- It’s in the details. Sometimes it’s the smallest little detail that can mean the difference between winning a trophy and being disqualified from a competition. If your submission is underweight, your paperwork not properly completed or your entry not properly labeled and packaged, you could be disqualified from the competition. Remember, part of what you get out of your Chalice entry fee is full-spectrum testing on your product. Having your product name and company name as well as company contact information included in this report will make it more useful to you down the road. Take your time filling out your paperwork, be as detailed as possible and please write clearly and legibly in all fields on your submission forms!
- Understand the disqualification criteria. Chalice Competition has high standards for analytical disqualification. Besides running full cannabinoid profiling and terpene analysis, SC Labs will be performing safety tests on Chalice submissions including Pesticide Testing, Residual Solvent Testing, and Microbiological Testing. Let’s take a closer look at each of these safety tests:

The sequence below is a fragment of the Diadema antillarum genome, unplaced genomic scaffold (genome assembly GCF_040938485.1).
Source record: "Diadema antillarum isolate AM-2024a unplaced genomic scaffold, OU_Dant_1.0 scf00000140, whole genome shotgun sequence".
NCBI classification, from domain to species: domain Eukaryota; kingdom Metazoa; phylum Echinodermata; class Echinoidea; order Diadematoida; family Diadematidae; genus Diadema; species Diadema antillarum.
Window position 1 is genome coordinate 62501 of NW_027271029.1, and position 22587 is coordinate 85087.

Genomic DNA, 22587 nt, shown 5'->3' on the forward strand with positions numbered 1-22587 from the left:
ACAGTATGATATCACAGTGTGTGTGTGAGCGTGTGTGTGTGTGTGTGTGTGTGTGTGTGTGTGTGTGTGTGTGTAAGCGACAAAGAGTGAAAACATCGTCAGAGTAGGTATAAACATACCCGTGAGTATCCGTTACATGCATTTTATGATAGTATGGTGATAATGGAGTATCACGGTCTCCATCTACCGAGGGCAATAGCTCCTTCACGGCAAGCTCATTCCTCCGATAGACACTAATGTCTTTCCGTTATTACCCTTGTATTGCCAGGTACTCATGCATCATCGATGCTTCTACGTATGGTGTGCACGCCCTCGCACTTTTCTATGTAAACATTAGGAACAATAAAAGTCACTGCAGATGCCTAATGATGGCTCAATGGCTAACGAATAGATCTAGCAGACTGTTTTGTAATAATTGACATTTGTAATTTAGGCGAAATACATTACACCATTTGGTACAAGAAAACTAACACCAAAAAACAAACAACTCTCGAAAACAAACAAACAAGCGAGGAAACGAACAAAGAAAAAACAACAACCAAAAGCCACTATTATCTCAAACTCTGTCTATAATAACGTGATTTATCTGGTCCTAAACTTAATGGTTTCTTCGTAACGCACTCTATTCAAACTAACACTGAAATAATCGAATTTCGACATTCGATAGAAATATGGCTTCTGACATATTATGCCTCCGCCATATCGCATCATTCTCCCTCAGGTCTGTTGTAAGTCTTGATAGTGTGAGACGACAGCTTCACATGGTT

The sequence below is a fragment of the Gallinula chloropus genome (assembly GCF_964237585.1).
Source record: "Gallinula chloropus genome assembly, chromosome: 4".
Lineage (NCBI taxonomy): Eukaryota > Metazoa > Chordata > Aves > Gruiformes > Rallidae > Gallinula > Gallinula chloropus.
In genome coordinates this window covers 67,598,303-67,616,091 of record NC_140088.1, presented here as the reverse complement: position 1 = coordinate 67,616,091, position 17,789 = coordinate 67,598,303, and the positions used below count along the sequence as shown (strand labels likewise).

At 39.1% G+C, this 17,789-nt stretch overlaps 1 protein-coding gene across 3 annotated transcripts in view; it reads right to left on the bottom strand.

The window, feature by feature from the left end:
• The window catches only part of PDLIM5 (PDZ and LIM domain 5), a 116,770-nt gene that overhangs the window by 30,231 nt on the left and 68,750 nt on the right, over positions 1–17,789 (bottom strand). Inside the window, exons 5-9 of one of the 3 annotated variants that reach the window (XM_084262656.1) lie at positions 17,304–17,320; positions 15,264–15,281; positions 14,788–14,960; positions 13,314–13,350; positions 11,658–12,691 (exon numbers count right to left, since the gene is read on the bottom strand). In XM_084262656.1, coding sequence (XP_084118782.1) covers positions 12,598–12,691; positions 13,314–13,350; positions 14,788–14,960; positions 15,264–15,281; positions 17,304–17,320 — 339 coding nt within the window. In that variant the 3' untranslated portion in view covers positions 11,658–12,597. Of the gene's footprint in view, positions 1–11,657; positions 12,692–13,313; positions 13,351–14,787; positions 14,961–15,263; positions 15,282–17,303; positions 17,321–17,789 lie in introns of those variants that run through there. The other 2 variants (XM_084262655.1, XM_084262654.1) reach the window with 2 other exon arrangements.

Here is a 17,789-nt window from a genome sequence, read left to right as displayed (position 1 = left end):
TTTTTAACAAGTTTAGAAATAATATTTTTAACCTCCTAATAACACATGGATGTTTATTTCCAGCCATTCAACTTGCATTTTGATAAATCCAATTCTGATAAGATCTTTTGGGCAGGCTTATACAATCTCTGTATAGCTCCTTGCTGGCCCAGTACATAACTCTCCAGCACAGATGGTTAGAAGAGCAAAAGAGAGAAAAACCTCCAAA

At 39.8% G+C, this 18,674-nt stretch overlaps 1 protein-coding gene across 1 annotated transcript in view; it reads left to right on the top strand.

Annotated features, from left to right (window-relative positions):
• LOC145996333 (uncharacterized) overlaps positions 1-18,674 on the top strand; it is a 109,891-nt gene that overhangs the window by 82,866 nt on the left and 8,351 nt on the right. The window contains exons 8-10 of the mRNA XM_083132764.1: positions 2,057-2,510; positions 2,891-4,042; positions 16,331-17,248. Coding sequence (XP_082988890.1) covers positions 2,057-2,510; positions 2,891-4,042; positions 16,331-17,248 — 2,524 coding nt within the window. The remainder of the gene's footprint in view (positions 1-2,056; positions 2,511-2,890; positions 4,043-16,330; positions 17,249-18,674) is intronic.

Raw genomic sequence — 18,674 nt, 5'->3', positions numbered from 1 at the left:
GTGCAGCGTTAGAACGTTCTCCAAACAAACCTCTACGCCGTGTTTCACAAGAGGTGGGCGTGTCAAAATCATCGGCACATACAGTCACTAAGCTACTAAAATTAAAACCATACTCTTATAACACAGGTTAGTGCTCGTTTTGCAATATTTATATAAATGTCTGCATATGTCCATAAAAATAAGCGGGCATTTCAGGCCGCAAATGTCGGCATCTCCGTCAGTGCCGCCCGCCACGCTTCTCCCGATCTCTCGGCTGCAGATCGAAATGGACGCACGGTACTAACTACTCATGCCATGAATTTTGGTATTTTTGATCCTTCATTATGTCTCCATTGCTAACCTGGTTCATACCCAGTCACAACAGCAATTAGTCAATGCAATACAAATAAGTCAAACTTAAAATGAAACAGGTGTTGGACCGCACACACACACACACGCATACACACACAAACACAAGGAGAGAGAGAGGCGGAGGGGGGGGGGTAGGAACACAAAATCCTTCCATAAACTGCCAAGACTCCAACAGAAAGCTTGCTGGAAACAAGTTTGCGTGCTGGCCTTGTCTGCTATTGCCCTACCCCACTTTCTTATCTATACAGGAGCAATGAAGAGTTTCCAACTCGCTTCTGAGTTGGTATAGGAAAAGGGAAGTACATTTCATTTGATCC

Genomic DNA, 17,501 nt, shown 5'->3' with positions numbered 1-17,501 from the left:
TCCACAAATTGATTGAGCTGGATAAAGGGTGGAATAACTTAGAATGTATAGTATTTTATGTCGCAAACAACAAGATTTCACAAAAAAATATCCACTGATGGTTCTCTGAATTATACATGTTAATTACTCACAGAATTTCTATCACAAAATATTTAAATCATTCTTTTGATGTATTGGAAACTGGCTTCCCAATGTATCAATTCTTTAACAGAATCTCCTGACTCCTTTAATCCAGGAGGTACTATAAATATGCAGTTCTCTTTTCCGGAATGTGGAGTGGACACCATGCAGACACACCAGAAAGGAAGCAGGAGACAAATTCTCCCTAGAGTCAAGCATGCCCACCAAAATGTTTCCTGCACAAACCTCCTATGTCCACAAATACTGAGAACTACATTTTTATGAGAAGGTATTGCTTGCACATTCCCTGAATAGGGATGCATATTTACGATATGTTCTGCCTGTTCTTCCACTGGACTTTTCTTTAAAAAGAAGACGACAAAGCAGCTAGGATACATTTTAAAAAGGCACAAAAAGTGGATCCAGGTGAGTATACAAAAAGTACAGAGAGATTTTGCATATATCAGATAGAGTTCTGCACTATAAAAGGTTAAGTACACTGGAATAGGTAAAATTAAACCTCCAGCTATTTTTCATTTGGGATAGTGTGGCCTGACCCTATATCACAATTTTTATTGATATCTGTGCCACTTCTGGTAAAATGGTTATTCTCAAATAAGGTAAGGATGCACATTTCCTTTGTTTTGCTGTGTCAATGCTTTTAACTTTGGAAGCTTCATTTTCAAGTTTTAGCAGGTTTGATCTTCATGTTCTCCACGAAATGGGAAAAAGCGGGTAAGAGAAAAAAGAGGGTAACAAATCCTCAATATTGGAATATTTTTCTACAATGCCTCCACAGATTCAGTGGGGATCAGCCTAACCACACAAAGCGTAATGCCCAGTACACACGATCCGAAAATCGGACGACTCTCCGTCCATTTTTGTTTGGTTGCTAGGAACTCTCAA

Pesticides: More than any other topic, pesticide contamination in the cannabis crop will be the most controversial issue as California begins to regulate cannabis with mandatory quality control testing. Growers and producers will need to accommodate these regulations by phasing out the use of certain pesticides. SC Labs has developed and validated a pesticide assay and set reporting limits using pesticide regulations developed by the state of Oregon. The pesticide assay will identify and measure the concentration of at least 12 pesticides commonly used on cannabis. Any detection above our reporting limits will lead to a disqualification from the event. A reporting limit is the minimum concentration of an analyte (in this instance a pesticide) that our tests can measure. As the extraction process for cannabis concentrates pesticides as well, it ‘s not a bad idea for entrants pre-test their extracts unless they have knowledge of all parts of the production process for the raw materials used to make the extract. To view a detailed list of the pesticides on our panel and some of the consumer products which contain these compounds, visit our FAQ page.